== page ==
Bruins assert themselves

DETROIT -- The Montreal Canadiens are waiting.

After completing a four-game sweep of the Tampa Bay Lightning Tuesday night, the Canadiens will watch and wait to see if they next face the Boston Bruins or Detroit Red Wings. The Bruins gained a 2-1 series lead with a 3-0 win over the Red Wings in Game 3 of the first-round Stanley Cup playoffs Tuesday night at Joe Louis Arena.

Boston capitalized on plenty of bad mistakes by the Red Wings, while Bruins goaltender Tuukka Rask posted his fourth career playoff shutout and finished with 23 saves. The Bruins received goals from Dougie Hamilton, Jordan Caron and Patrice Bergeron (empty-netter).

The Bruins pushed from the opening puck drop, similar to their 4-1 win in Game 2, and were successful once again.

"We were skating well tonight," Bruins coach Claude Julien said. "It's OK to put pucks into the right places, but if you're not skating and not getting there, it doesn't matter. We were closing the gaps and we were able to be physical. We can talk about being a physical team, but you can't be physical if you can't skate and you can't get there. I liked our effort tonight."

This series is far from over, but the Bruins have dominated the last two games and have all the momentum. Under Julien, the Bruins are at their best when they're playing well defensively, and when they're able to accomplish that, a potent offensive strike usually follows.

That was the case in Game 3.

If Boston can continue that effort, it will face the Canadiens in what could be another epic postseason battle between the organizations. But before the Bruins can even think about a possible next opponent, they need two more wins against the Red Wings.

Besides a strong defensive game and Rask's shutout, the Bruins' organizational depth again was on display. Hamilton and Caron each scored his first Stanley Cup playoff goal, which had become a theme for Boston, with four of the Bruins' seven goals in the series being scored by first-timers, including Justin Florek and Reilly Smith.

When the Bruins have gotten contributions throughout their lineup, it usually equals a long playoff run.

"It's awesome," Rask said. "That's what you need in the playoffs. You need that depth and we've been lucky enough to get that in past years too. Jordan hasn't had the easiest year being in and out of the lineup, and when you need him he always steps up. I'm happy for him to get that goal and I thought Dougie had a great game today too."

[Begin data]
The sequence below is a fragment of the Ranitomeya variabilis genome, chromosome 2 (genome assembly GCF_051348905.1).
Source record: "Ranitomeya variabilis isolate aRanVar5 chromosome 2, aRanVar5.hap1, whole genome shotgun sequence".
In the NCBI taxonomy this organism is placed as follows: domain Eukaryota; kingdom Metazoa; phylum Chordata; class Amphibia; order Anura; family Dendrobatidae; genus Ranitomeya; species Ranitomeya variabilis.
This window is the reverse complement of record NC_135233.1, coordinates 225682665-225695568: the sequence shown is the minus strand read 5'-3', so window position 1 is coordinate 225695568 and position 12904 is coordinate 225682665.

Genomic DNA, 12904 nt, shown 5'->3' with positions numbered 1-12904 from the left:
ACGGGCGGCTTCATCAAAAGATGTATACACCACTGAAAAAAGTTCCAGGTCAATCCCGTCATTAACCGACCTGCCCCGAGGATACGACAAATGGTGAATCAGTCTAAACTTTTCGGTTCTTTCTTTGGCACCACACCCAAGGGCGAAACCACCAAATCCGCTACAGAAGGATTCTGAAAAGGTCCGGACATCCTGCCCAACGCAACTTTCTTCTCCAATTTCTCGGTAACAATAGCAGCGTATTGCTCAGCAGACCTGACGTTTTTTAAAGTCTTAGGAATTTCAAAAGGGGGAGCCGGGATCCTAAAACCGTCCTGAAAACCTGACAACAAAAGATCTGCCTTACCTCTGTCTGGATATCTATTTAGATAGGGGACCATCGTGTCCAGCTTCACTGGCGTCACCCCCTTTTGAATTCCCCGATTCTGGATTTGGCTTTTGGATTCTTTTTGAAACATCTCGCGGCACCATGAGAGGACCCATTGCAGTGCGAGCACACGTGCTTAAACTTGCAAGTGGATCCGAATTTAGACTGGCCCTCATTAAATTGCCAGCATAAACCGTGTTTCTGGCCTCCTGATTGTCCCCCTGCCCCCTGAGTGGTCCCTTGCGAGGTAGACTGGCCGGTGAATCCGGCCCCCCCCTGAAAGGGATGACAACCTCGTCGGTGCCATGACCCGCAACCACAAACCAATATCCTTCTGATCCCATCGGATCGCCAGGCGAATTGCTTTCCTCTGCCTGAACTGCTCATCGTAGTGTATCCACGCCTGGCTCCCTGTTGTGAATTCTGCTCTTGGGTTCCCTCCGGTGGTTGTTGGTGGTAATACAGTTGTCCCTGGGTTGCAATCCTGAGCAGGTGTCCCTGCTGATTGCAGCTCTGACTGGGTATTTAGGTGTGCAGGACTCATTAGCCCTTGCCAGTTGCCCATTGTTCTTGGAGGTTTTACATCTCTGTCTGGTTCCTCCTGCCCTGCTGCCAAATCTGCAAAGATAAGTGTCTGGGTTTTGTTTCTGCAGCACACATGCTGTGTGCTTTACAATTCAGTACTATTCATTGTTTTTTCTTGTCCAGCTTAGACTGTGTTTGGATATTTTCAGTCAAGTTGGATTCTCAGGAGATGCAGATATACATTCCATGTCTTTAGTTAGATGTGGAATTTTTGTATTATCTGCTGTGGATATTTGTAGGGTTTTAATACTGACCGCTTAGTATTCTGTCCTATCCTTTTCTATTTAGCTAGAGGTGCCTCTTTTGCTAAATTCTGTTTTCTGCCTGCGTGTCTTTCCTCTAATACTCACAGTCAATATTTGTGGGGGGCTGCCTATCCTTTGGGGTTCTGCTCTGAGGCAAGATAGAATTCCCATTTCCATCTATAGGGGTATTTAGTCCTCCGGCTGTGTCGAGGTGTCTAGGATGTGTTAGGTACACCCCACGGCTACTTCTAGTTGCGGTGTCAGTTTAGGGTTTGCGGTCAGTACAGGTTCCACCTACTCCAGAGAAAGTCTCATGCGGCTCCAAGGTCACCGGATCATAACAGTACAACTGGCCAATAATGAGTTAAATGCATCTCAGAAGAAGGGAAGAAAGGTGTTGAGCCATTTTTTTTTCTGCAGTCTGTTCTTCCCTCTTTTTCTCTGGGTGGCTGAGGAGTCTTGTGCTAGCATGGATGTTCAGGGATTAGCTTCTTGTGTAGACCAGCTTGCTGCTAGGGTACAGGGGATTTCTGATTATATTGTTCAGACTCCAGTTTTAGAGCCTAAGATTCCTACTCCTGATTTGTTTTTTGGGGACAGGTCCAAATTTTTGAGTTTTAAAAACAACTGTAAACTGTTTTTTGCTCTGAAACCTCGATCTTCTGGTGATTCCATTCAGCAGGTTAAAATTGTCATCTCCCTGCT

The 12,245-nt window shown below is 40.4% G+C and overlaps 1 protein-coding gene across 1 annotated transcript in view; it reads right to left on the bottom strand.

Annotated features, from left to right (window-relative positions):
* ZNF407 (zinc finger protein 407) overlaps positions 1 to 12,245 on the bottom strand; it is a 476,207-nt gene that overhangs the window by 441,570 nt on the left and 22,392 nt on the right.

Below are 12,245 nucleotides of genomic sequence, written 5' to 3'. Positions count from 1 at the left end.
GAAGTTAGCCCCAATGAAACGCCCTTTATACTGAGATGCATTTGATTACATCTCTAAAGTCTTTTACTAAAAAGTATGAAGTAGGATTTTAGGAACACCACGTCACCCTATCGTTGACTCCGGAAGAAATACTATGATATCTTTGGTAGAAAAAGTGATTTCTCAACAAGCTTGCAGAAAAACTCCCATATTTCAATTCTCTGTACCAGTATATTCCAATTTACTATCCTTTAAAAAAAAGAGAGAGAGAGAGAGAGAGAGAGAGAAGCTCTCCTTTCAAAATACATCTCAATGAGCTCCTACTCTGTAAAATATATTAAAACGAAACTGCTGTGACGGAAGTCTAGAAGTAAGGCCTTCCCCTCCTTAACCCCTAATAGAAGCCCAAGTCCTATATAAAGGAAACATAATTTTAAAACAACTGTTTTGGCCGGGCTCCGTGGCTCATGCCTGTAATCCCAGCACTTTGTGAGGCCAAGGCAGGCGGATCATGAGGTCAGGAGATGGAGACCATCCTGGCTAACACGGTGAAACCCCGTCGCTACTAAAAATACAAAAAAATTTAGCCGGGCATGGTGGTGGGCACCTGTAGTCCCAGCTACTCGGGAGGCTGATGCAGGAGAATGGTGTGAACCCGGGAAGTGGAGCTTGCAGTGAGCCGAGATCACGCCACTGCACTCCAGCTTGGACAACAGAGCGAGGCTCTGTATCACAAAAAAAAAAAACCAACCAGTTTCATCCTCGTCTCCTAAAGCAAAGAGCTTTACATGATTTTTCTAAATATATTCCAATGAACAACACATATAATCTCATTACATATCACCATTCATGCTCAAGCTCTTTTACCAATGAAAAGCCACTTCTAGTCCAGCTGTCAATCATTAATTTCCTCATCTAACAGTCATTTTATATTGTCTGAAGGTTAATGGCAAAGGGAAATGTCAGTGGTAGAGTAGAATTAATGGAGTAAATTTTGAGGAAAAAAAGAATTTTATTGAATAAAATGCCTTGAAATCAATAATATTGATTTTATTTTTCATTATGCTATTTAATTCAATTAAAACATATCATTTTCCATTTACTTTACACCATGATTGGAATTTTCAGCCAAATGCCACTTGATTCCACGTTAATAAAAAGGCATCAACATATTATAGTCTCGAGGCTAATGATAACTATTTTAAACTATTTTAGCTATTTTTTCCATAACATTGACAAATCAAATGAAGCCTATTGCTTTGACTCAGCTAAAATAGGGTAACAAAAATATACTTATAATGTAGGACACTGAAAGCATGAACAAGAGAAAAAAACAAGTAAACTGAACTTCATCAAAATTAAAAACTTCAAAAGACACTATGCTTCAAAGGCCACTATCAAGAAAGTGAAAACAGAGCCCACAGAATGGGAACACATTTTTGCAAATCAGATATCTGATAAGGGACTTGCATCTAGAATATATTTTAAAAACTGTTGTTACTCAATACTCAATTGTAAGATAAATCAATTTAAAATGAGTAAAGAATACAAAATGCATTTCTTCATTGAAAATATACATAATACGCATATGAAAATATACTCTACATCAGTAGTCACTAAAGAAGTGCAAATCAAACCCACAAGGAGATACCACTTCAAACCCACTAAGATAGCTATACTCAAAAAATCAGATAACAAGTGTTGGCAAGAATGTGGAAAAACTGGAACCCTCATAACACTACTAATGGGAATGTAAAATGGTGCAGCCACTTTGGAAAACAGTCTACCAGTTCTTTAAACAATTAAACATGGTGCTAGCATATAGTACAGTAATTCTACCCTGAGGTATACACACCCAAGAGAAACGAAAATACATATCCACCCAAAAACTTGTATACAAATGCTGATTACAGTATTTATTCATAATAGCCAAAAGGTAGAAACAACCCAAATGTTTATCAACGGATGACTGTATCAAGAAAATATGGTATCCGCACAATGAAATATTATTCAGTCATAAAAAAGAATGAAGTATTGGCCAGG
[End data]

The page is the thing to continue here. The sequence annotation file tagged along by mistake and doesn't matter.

Hamilton could have scored three goals in the first period. His first shot on net hit the post, then he tallied a power-play goal at the nine-minute mark of the opening period. The Red Wings gave Hamilton too much time and space, and he made them pay when his shot from the top of the right faceoff circle beat Detroit goalie Jimmy Howard to the short side.

"I knew I was able to skate, it was just a matter of what to do at the blue line, whether to make a pass or shot. I saw shot availability and took it," Hamilton said.

A few minutes later, Hamilton had another opportunity but he was knocked off the puck in front of the net.

Caron, who only played 35 regular-season games and often was a healthy scratch, came up big in Game 3. Again, the Red Wings had a miscue and Boston caught them in a bad change. Bruins defenseman Kevan Miller saw teammate Shawn Thornton wide open near the Detroit blue line and hit him with a pass. Thornton broke in on a partial breakaway and Howard made the initial save, but the rebound came out to the slot. Caron was crashing the net and pumped it in.

"That's part of the playoffs -- everyone's got to chip in defensively and it's playoff hockey," Caron said. "Everyone is playing really hard and putting their body on the line every shift. It's nice when your fourth line can get some offensive rewards like that."

Rask wasn't challenged too many times on Tuesday, but he came up with some timely saves. He's stopped 96 of 98 shots in this series.

"It's really good team defense," Rask said. "I don't think we've given them many scoring chances. I don't think they had a lot of quality opportunities."

After claiming a 2-0 lead in the first period, the Bruins let up a little bit in the second but improved in the third. Fortunately for Boston, its defensive game did not relent and the Bruins finished with the victory.

"It obviously starts with Tuukka and it's pretty easy to play in front of him when we know he's pretty much going to stop every puck," Hamilton said. "It kind of deflates them as well, so they look for better chances instead of just getting pucks on net. Our forwards are helping the D out, so it's a whole team defensive effort."

If the Bruins can continue to play this way, they should earn a series win. If that happens, their reward will be the Montreal Canadiens. As this first-round series continues, Boston is building and gaining momentum and exploiting the Red Wings' mistakes.

"Better and better," Rask said of the team's overall game. "The first game we were good defensively, but the offense wasn't there. In the second game we got the offense going, and today was a good start, we got the lead, so I think we're heading in the right direction. The defense has been tremendous."

After the game, Detroit coach Mike Babcock did not address his team and said he would wait until Wednesday's practice to do so.

"We've been a way better team," Babcock said. "That's unacceptable."